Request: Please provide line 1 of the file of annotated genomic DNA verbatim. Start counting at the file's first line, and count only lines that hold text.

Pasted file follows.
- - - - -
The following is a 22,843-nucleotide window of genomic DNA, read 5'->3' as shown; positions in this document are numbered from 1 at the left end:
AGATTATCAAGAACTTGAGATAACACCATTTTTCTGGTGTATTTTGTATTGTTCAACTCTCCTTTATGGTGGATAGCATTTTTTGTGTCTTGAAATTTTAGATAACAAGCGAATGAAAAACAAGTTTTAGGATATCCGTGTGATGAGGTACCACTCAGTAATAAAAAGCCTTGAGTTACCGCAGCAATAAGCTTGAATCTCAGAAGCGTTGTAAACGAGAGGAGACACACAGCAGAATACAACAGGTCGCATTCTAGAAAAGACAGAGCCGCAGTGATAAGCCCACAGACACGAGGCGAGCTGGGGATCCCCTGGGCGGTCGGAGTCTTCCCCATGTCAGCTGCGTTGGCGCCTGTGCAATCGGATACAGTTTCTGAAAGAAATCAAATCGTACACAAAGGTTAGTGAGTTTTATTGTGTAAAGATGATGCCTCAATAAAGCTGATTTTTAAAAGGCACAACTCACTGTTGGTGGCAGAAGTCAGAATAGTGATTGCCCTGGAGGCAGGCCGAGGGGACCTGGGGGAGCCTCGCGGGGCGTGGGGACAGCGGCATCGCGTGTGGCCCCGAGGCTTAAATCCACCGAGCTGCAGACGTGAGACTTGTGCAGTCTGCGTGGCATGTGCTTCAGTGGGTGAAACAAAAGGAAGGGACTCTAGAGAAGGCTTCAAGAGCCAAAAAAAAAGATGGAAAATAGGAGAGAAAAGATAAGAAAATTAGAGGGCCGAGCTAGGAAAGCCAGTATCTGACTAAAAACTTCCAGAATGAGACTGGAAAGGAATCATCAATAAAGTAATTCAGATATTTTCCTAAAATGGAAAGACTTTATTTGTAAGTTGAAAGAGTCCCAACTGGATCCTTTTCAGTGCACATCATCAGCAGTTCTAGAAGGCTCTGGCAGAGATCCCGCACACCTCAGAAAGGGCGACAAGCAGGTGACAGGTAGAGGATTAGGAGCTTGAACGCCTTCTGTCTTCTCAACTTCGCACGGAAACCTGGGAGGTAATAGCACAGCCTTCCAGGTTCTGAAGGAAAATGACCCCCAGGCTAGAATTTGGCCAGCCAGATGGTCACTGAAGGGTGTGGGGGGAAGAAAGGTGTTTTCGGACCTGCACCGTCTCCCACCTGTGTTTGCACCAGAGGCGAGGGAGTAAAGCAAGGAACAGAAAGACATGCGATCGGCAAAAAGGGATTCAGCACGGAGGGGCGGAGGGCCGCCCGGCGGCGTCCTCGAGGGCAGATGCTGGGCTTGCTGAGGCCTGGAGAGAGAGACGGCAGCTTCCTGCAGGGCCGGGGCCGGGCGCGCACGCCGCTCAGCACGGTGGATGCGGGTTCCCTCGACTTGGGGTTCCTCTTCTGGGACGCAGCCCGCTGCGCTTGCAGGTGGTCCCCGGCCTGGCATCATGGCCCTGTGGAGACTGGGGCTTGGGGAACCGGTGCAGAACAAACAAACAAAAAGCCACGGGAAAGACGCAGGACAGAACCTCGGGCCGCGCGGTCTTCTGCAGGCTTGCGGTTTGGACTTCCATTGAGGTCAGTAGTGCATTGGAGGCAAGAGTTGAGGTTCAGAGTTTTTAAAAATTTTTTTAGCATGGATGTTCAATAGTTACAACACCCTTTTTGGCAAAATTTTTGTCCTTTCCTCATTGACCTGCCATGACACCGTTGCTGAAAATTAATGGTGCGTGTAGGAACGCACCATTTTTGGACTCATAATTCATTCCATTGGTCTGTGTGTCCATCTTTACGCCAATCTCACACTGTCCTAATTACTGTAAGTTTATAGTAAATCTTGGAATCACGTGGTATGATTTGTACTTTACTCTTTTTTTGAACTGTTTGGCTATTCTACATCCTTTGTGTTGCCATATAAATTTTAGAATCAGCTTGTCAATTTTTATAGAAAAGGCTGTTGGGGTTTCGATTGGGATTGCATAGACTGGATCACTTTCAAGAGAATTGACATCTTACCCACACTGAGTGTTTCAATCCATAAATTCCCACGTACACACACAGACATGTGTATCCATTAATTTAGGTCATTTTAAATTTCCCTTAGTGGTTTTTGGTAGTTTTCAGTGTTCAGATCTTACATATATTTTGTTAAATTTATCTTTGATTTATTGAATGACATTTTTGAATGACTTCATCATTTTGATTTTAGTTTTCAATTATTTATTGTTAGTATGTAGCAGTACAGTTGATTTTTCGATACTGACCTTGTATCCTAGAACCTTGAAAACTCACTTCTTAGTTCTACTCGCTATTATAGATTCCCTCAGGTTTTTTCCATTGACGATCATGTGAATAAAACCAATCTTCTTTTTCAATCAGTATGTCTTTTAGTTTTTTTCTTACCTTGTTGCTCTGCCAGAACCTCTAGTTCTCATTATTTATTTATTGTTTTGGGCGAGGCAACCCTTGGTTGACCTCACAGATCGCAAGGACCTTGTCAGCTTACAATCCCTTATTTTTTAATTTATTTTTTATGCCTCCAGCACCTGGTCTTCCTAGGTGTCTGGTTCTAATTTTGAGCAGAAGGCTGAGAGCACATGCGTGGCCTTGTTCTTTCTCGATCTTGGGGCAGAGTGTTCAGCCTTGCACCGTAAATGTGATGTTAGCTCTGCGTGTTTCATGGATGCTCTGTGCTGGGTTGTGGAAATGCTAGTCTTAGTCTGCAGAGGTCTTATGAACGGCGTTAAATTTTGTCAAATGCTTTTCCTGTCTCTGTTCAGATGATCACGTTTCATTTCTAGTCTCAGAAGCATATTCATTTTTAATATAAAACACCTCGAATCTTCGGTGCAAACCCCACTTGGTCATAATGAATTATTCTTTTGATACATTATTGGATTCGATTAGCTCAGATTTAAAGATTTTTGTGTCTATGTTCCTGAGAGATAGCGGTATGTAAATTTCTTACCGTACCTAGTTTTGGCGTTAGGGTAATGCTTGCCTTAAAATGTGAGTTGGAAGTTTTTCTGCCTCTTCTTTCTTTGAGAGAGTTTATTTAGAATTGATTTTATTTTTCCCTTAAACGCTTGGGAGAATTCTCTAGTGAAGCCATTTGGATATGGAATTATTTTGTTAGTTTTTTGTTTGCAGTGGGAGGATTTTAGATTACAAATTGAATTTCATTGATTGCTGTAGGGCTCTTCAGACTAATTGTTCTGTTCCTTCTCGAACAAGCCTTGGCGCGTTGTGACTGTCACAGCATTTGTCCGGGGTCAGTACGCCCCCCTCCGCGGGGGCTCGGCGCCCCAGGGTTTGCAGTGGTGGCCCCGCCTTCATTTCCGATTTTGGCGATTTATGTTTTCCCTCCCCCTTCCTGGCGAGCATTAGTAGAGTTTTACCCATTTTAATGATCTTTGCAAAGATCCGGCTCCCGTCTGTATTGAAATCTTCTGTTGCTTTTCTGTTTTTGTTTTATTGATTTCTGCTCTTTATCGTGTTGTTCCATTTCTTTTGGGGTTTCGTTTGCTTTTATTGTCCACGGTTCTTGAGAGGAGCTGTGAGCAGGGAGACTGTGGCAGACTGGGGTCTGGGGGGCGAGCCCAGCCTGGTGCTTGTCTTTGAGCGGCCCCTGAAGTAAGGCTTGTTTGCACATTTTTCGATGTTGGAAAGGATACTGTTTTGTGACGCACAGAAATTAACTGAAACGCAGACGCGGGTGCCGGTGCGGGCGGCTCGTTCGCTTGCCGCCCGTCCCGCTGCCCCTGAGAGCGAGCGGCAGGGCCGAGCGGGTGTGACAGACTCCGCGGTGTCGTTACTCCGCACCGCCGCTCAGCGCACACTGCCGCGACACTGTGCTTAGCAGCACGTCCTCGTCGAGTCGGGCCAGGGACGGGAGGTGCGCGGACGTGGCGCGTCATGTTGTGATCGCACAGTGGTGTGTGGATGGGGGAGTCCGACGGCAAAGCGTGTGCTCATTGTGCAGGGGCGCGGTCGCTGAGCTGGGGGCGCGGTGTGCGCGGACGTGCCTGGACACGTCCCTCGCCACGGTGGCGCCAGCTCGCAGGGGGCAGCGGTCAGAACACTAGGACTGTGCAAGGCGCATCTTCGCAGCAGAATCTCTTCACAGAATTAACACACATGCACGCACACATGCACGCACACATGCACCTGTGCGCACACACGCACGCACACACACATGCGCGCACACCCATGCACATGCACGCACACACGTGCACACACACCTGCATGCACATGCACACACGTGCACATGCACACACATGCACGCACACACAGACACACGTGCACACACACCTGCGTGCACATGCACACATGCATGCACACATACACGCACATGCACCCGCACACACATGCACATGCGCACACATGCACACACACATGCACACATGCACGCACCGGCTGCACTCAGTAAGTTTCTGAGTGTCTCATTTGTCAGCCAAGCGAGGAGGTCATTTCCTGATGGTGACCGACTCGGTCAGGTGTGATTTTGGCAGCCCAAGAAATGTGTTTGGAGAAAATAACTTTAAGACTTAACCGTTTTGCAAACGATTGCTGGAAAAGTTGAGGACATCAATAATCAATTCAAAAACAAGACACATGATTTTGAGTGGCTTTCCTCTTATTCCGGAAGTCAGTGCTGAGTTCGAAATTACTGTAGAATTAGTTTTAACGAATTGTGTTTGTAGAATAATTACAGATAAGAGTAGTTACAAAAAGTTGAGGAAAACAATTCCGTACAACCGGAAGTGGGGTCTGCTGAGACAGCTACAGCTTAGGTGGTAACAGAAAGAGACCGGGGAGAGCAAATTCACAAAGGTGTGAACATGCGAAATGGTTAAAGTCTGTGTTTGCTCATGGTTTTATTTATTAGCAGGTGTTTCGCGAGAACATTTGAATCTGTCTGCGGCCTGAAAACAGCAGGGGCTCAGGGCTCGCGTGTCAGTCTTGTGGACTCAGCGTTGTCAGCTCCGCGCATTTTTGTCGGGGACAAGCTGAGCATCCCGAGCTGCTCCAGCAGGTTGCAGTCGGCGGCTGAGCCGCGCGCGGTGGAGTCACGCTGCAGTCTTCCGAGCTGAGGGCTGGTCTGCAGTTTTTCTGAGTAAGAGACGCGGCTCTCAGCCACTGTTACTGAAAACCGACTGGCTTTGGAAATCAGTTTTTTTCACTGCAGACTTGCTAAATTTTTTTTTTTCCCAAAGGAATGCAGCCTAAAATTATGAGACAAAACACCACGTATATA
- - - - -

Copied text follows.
The following is a 22,843-nucleotide window of genomic DNA, read 5'->3' as shown; positions in this document are numbered from 1 at the left end: